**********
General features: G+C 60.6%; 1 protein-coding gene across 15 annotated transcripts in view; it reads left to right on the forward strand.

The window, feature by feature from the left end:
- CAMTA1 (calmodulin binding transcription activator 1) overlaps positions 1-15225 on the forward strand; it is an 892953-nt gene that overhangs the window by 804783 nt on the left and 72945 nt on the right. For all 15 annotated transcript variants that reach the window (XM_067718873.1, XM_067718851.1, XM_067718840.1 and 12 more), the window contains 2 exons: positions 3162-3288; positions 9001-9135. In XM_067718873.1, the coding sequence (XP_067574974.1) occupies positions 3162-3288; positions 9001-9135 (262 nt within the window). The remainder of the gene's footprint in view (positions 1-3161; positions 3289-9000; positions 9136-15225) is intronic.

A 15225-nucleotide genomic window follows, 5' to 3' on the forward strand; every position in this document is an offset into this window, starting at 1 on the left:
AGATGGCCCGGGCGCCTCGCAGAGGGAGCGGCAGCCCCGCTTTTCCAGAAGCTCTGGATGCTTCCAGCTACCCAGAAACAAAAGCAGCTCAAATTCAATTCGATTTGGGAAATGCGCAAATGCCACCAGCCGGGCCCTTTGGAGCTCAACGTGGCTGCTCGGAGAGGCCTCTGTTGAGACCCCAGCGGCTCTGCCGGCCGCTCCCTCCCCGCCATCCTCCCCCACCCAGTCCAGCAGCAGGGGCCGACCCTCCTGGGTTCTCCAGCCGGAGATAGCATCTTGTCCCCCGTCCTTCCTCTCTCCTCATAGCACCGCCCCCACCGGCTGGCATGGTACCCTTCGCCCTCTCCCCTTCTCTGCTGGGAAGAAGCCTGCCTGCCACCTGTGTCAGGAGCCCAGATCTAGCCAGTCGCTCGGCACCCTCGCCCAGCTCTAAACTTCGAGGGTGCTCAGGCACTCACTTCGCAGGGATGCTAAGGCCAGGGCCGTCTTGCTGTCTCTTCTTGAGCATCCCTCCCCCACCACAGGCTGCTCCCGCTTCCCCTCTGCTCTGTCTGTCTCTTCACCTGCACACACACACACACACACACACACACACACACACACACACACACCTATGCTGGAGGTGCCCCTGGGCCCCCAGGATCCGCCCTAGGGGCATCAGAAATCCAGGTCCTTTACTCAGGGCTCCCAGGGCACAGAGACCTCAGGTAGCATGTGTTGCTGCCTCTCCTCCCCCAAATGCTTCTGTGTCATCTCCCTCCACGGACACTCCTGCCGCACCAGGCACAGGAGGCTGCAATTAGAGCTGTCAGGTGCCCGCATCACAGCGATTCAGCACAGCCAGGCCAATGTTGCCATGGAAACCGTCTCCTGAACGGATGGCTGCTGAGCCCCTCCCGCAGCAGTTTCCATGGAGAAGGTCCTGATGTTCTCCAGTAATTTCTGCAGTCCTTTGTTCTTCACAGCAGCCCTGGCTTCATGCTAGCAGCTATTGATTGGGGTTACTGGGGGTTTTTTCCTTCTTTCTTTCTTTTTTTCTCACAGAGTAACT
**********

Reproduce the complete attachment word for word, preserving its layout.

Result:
General features: G+C 60.6%; 1 protein-coding gene across 15 annotated transcripts in view; it reads left to right on the forward strand.

The window, feature by feature from the left end:
- CAMTA1 (calmodulin binding transcription activator 1) overlaps positions 1-15225 on the forward strand; it is an 892953-nt gene that overhangs the window by 804783 nt on the left and 72945 nt on the right. For all 15 annotated transcript variants that reach the window (XM_067718873.1, XM_067718851.1, XM_067718840.1 and 12 more), the window contains 2 exons: positions 3162-3288; positions 9001-9135. In XM_067718873.1, the coding sequence (XP_067574974.1) occupies positions 3162-3288; positions 9001-9135 (262 nt within the window). The remainder of the gene's footprint in view (positions 1-3161; positions 3289-9000; positions 9136-15225) is intronic.

A 15225-nucleotide genomic window follows, 5' to 3' on the forward strand; every position in this document is an offset into this window, starting at 1 on the left:
AGATGGCCCGGGCGCCTCGCAGAGGGAGCGGCAGCCCCGCTTTTCCAGAAGCTCTGGATGCTTCCAGCTACCCAGAAACAAAAGCAGCTCAAATTCAATTCGATTTGGGAAATGCGCAAATGCCACCAGCCGGGCCCTTTGGAGCTCAACGTGGCTGCTCGGAGAGGCCTCTGTTGAGACCCCAGCGGCTCTGCCGGCCGCTCCCTCCCCGCCATCCTCCCCCACCCAGTCCAGCAGCAGGGGCCGACCCTCCTGGGTTCTCCAGCCGGAGATAGCATCTTGTCCCCCGTCCTTCCTCTCTCCTCATAGCACCGCCCCCACCGGCTGGCATGGTACCCTTCGCCCTCTCCCCTTCTCTGCTGGGAAGAAGCCTGCCTGCCACCTGTGTCAGGAGCCCAGATCTAGCCAGTCGCTCGGCACCCTCGCCCAGCTCTAAACTTCGAGGGTGCTCAGGCACTCACTTCGCAGGGATGCTAAGGCCAGGGCCGTCTTGCTGTCTCTTCTTGAGCATCCCTCCCCCACCACAGGCTGCTCCCGCTTCCCCTCTGCTCTGTCTGTCTCTTCACCTGCACACACACACACACACACACACACACACACACACACACACACACCTATGCTGGAGGTGCCCCTGGGCCCCCAGGATCCGCCCTAGGGGCATCAGAAATCCAGGTCCTTTACTCAGGGCTCCCAGGGCACAGAGACCTCAGGTAGCATGTGTTGCTGCCTCTCCTCCCCCAAATGCTTCTGTGTCATCTCCCTCCACGGACACTCCTGCCGCACCAGGCACAGGAGGCTGCAATTAGAGCTGTCAGGTGCCCGCATCACAGCGATTCAGCACAGCCAGGCCAATGTTGCCATGGAAACCGTCTCCTGAACGGATGGCTGCTGAGCCCCTCCCGCAGCAGTTTCCATGGAGAAGGTCCTGATGTTCTCCAGTAATTTCTGCAGTCCTTTGTTCTTCACAGCAGCCCTGGCTTCATGCTAGCAGCTATTGATTGGGGTTACTGGGGGTTTTTTCCTTCTTTCTTTCTTTTTTTCTCACAGAGTAACT